Overall Impression: A handy tool that grates the garlic, not your fingers.
For those who love strong, garlicky flavor, finely grating it is the way to go. Here's a tool that quickly and easily grates garlic (and ginger) without harming your fingers in the process.
Characteristics and Specs: Slightly larger than a credit card, the plastic GarlicCard comes in six colors: yellow, red, blue, green, pink, and black. Unlike the previous version, which was completely flat, this GarlicCard has a curved shape that makes it easier to handle.
Favorite details: The teeth are not sharp to the touch, so it's safer than using a metal grater. It's also very easy to clean.
Splurge-worthy? While not essential, it's a nice tool to have if you frequently grate garlic.
Good for small kitchens? The GarlicCard is small and easy to store.
There are a number of tools one can use to finely grate garlic, from a chef's knife to a garlic press or even a fork. I generally use a Microplane grater, but there have been a few times when I've scraped my fingers along with a clove of garlic or knob of ginger (ouch!). I also have a Japanese-style metal garlic/ginger grater but find the teeth uncomfortably sharp.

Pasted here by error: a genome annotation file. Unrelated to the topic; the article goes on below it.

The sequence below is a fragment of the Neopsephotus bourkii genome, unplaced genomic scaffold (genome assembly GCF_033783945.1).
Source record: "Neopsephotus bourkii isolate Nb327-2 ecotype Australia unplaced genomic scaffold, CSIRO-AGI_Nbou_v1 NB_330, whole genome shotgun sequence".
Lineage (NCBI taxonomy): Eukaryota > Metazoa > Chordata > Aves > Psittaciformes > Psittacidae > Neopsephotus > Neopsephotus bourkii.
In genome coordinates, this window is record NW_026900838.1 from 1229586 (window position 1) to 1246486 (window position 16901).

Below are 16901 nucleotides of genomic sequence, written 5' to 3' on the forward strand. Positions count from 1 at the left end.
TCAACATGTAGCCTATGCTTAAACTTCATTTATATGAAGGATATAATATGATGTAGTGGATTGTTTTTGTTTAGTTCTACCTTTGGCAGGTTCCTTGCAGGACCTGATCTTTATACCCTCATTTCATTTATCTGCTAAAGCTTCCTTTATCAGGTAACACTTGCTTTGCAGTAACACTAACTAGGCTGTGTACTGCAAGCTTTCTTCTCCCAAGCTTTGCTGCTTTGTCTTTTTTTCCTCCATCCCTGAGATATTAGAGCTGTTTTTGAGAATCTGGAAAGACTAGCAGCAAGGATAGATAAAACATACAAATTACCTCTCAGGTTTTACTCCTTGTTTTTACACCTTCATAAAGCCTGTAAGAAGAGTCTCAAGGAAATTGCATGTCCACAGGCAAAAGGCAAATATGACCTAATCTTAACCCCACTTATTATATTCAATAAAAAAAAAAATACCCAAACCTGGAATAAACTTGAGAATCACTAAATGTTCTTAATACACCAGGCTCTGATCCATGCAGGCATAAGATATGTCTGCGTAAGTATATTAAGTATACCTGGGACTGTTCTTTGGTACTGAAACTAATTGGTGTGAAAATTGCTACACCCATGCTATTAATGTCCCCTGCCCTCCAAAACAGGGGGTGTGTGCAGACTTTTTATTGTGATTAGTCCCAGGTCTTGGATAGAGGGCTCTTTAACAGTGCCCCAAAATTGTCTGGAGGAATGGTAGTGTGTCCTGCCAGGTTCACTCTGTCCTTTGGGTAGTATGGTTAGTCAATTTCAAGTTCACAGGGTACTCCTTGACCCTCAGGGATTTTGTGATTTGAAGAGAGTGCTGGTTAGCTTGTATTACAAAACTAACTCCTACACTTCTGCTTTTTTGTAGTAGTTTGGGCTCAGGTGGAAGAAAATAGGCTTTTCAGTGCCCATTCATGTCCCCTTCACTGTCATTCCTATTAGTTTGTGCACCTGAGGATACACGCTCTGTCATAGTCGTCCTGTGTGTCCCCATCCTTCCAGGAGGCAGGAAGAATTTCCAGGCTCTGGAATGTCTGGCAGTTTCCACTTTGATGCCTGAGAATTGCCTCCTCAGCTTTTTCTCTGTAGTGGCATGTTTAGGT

While testing the GarlicCard, I have appreciated how quickly it does the same job without any danger to the fingers. The sturdy, curved shape makes it easy to hold against a cutting board or countertop while grating. Unlike a lot of gadgets, this one's small and unassuming enough to store easily. Yet, personally, I still find it more comfortable to hold my long Microplane, especially when I grate garlic or ginger directly into a pot or pan. How much you like the GarlicCard might depend on your cooking style. One thing is for sure, though: it's remarkably easy to clean with a quick rinse under running water.
Have you used the GarlicCard?
Find It! GarlicCard, $7.99 at Chefini
Apartment Therapy Media makes every effort to test and review products fairly and transparently. The views expressed in this review are the personal views of the reviewer and this particular product review was not sponsored or paid for in any way by the manufacturer or an agent working on their behalf. However, the manufacturer did give us the product for testing and review purposes.
(Images: Emily Ho; GarlicCard)